Formula One drivers from the United States
There have been many Formula One drivers from the United States including two World Drivers' Championship winners, Mario Andretti and Phil Hill. Andretti is the most successful American Formula One driver having won 12 races, and only Eddie Cheever has started more grands prix. While many drivers from the United States have competed in Formula One, many of them are no longer counted in the sport's statistics because they only competed in the Indianapolis 500, which was at the time seen as part of the World Championship but rarely included any other Formula One drivers.
Statistics for the number of American drivers to have taken part in Formula One are convoluted by inclusion of the Indianapolis 500 in the 1950s. At the time the race was accepted as being part of the Formula One World Championship, even though very few teams or drivers from Europe participated at the event. Several American drivers only ever competed in that race and, if included in the overall statistics, it means that 233 drivers have been entered for a Formula One event since 1950. There have been only 19 American racers who contested 10 or more events
The drivers' title has been won twice for the United States, with Phil Hill winning in 1961 and Mario Andretti being victorious in 1978. Tragically both championships were secured at the same race in which the drivers' team mates were killed.
Andretti was the last American driver to win a race in Formula One – the 1978 Dutch Grand Prix. If every Formula One event is taken into consideration there have been 15 race winners, with five having won more than one race.
There are no American drivers racing in Formula One in 2019.
Notable former driversEdit
Mario Andretti is the most successful Formula One driver to drive as an American, but he did not leave his native Italy until the age of 15. He raced in IndyCars from 1964 and, from 1968, spent time commuting to Europe to make appearances in Formula One races. Between his debut with Lotus at the 1968 Italian Grand Prix and the end of the 1974 season Andretti started 21 of the 84 races, driving for four teams. His first race with Ferrari brought about his first win – the 1971 South African Grand Prix. Andretti eventually decided to sign up as a full-time driver with Parnelli in 1975, but after a little over two seasons and no real success the team withdrew from Formula One. He signed with Lotus for the remainder of the season and, by the end of the year, was beginning to achieve some good results including a win at the 1976 Japanese Grand Prix. The car proved fast but unreliable for the following season, and Andretti's four wins took him up to third in the championship. With the problems solved for the following year he was able to win six races and the drivers' title. The decisive victory came at the 1978 Italian Grand Prix, but the race also saw the death of team mate Ronnie Peterson after a crash at the start. Andretti drove for three more seasons, but achieved only one more podium finish and was at best 12th in the championship. He retired from Formula One in 1981 but returned to Ferrari for the final two races of 1982 following an injury to Didier Pironi, some weeks after the death of Ferrari driver Gilles Villeneuve. Out of 128 F1 race starts Andretti finished on the podium 19 times, 12 of which were on the top step.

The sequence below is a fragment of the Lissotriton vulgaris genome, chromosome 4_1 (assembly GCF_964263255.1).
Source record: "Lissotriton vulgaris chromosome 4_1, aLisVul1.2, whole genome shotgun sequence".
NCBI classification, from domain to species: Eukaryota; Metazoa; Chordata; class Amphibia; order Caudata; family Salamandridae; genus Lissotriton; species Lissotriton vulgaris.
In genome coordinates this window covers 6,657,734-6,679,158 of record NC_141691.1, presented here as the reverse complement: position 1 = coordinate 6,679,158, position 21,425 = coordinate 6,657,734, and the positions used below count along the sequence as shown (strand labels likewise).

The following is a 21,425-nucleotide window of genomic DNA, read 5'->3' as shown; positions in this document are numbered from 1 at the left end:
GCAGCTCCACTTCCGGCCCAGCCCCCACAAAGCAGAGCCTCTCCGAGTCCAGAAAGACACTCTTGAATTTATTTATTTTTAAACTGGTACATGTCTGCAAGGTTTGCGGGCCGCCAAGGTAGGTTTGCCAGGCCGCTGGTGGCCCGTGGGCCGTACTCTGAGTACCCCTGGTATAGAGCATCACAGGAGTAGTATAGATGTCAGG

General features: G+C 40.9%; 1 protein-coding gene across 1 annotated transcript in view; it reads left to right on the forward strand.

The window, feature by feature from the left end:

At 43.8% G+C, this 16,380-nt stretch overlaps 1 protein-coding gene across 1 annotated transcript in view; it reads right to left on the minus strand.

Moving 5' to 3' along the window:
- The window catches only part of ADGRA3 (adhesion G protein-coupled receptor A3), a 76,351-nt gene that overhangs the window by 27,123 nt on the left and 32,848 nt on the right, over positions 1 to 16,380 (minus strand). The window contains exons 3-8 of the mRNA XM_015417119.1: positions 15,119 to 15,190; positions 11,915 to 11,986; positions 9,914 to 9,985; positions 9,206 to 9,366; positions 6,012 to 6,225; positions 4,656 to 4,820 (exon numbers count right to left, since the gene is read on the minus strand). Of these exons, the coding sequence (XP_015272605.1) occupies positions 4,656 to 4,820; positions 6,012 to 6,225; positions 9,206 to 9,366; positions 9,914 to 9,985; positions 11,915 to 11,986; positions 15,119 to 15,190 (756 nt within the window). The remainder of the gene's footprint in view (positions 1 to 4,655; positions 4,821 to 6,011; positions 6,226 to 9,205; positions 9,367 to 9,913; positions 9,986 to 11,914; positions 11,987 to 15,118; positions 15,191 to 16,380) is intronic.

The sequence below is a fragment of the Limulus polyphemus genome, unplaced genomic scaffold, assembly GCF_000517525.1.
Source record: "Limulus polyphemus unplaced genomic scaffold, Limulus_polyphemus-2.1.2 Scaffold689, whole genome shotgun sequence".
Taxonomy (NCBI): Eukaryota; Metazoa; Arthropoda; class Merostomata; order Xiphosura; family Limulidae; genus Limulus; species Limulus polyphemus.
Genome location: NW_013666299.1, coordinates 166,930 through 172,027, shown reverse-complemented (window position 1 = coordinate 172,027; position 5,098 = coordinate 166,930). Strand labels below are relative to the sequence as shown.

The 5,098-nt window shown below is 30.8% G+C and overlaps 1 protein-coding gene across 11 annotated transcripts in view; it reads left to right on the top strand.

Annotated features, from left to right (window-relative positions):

Phil Hill is the only American born Formula One champion. He won with Ferrari in 1961 after having had a season-long battle for top spot with team mate Wolfgang von Trips. Hill's win at the 1961 Italian Grand Prix secured the drivers' title for the American but, after passing the chequered flag and returning to the pits, he discovered that his close rival had died in an accident during the race. The collision between von Trips and Jim Clark's Lotus also killed 15 spectators – Hill's victory coincided with the worst tragedy in Formula One history. During his Formula One career Hill started 48 races and won just three events, the joint lowest of any world champion alongside Briton Mike Hawthorn.